Health Benefits

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Photo of resistant starch-rich foods by Judith Meskill

Over the past twenty years, more than 100 human clinical studies have been published on the health effects of resistant starch. Resistant starch occurs naturally in many uncooked/unprocessed grains, intact whole grains, underripe bananas, beans and pulses, and cooked and cooled starchy foods (like potato salad, and the rice in sushi).

Here’s the thing – researchers have to isolate and study individual variable and focused effects. This is how research gets done, but it is a piecemeal way of looking at nutrition and health. One study will focus on insulin sensitivity while the next one will focus on intestinal fermentation.  Only when you look at the holistic body of evidence, do you see that they’re connected. Sometimes you have to step back and look at the bigger picture to see the ah-ha impact!

Resistant starch impacts many functions within the body. Each study examines one single function or a narrow collection of biomarkers. When you look at the collective body of evidence and see that everything works together to benefit health in overlapping, complementary ways, resistant starch starts to look like a nutritional superstar!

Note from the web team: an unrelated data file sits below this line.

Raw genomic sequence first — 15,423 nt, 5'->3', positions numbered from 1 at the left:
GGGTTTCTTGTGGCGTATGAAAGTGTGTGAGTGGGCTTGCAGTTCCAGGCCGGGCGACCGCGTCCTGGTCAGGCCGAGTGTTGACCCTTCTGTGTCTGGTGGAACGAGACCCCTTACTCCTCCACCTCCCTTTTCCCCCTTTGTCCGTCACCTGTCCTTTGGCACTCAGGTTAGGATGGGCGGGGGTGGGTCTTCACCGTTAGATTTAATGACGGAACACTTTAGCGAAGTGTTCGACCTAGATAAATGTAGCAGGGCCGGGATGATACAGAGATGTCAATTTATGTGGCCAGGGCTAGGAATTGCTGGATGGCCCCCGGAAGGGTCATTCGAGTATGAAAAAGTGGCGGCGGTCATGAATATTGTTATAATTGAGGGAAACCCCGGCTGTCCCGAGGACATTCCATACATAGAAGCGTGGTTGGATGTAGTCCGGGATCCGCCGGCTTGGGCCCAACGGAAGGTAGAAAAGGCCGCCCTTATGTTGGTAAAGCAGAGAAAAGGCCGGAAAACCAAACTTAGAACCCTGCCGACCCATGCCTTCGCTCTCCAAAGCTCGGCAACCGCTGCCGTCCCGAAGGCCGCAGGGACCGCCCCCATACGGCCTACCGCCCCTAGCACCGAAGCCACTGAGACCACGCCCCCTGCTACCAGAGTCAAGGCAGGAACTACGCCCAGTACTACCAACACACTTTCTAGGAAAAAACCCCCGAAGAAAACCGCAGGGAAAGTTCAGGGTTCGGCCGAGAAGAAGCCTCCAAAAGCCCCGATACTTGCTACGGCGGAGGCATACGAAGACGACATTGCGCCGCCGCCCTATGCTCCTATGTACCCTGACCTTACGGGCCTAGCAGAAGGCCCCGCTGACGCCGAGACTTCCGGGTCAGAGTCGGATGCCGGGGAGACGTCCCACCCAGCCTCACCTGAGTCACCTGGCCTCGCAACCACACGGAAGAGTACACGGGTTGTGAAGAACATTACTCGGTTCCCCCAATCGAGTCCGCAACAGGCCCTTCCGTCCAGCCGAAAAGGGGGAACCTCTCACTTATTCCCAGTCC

Resistant starch is called resistant starch because it is a starch that resists digestion and reaches the large intestine. It is used as food by the bacteria and other organisms that reside in the intestines, (the gut microbiome), which sets off a cascade of health effects.  After eating resistant starch, these bacteria and organisms produce short-chain fatty acids within the gut, which are used as signals and triggers throughout the entire body, may be consumed as energy, and also activate hundreds of genes within the body.

After eating resistant starch, studies have shown that people have:

  1. Improved digestive function – reduced constipation, cessation of diarrhea, and normalization of regularity
  2. Improved blood sugar management – increased insulin sensitivity, reduced insulin levels, reduced glycemic and insulin response of foods
  3. Improved weight control – increased satiety, reduced hunger and other shifts in metabolism to help in weight management
  4. Emerging benefits –  improved kidney health, reduced inflammation and eye health.

Whether you’re trying to develop a new food or supplement or you’re trying to improve your diet, resistant starch is worth investigating.

 

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